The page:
Pop top truck campers -
fuel economy, versatility and comfort

Pop top truck campers offer fuel economy, versatility, comfort and lots more for people who already own a truck and for people who want to go off-road or tow a boat.

One of the key benefits of pop top truck campers is that they can be taken almost anywhere:

  • on the beach
  • down a track that is suitable only for goats and four-wheel drive vehicles
  • along the highway without using vast amounts of fuel
  • into tight spots, including crowded campgrounds and ordinary parking spaces
  • right to the door of attractions such as museums, whereas a larger RV might have to park a long way away
  • down switchback mountain tracks with little room to maneuver
  • through quite deep river crossings, because the camper door is usually high off the ground and above the water line
  • and almost anywhere else except where the clearance is very low, but even then they can go to places that non-pop top truck campers can't go

Pop top truck campers save lots of money

There are lots of savings with truck campers generally including:

  • There are no registration or license fees for truck campers in most states and provinces
  • There is no running gear, such as wheels, tires, brakes and all the other things that can go wrong
  • Servicing is easy because it’s pretty easy to find a truck dealer and if there isn't a suitable one, you probably don't need a special place to service it, almost any service center can handle the truck. Plus you don't have to pay for accommodation if your RV is in for more than one day, because you have left the camper parked in a campground so you have somewhere to stay while your truck is being serviced
  • It is so easy to boondock or free camp almost anywhere almost any time. This is because truck campers:
    • can go pretty well anywhere, allowing you to get to unspoiled places and often have them all to yourselves
    • can fit into very small spaces and so can tuck away well out of sight in camping areas and this can lead to lower fees in some campgrounds, particularly in national parks and the like
    • can easily be made self-contained and thus avoid the need for power, water and sewerage hookups and the extra costs that go with them
  • There is little maintenance because almost everything in modern pop top truck campers is maintenance free or low maintenance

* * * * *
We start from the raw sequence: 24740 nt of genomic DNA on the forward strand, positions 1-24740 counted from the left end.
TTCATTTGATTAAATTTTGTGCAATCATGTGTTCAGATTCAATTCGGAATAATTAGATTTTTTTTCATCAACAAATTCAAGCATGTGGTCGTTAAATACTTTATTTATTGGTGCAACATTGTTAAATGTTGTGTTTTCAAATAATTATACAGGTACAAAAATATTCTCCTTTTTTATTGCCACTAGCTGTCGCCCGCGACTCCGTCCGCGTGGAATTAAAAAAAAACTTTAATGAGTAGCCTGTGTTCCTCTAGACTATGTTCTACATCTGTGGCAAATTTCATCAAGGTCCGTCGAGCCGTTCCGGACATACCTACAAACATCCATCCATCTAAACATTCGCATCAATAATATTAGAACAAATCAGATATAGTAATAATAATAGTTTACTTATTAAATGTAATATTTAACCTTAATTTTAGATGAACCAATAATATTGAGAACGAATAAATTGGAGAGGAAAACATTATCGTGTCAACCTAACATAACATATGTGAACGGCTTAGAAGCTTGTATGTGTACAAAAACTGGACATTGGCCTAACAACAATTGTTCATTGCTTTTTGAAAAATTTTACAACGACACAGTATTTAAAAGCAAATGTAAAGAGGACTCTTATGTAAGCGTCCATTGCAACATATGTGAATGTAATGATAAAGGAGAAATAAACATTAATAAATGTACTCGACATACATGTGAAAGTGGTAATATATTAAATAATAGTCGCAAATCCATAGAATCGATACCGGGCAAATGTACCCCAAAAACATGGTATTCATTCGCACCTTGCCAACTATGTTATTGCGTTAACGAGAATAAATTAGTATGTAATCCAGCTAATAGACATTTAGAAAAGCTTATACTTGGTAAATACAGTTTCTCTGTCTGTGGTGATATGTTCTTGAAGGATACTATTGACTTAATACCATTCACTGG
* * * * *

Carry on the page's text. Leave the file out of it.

• Many owners already have the truck for work or recreation and only need to add a relatively cheap RV to complete the picture.

Having your truck camper as a poptop brings some further advantages over hard-sided truck campers, including:

  • Lower wind resistance and thus less drag and thus better fuel consumption
  • Lighter weight reduces fuel consumption and can mean that you can get away with a smaller truck, saving on purchase price
  • Reduced overall height usually translates to a lower center of gravity and thus a more stable vehicle which allows you to travel at a more economical speed safely. This more economical speed is probably also faster and saves time in getting to your destination.

Because there is no running gear, pop top truck campers are often quite cheap to buy.

You can split your truck and camper into two separate pieces if you are staying a few days in one location. This allows you to explore the area in your truck and leave your camper behind to mind your spot and be there ready for when you come back at the end of the day.

Because your truck has just reverted to being just a truck, not towing or carrying the camper part as it would be if you had a motorhome or a vehicle and trailer, it is easier and more nimble and can get you places quickly, easily and efficiently.

It is very quick to make a roadside cuppa or a meal because all you need do is:

  • unclip the roof catches
  • flip the steps down
  • open the door
  • pop the top up - and you may not even need to do this, depending on your height and the height of your camper
  • make the required drink or meal
  • and enjoy it.

Setting up pop top truck campers for overnight stays requires no more, except that you do have to pop the top, because you won't be able to sleep in it unless your bed is in the part that sits on the truck bed, rather than in the overhang.

Truck campers are often small enough to store on your property. If your property is too small for even a truck camper, the smaller size will usually mean you pay less at a storage lot.

You can park it in your driveway or your family's driveway as an extra room. If you go to visit your parents, siblings or kids, you have somewhere to stay without having to be in the house. If you have guests come to stay at your place, some can stay in the truck camper in your driveway. This gives you freedom, saves money and allows for more separation which usually makes staying with family more pleasant.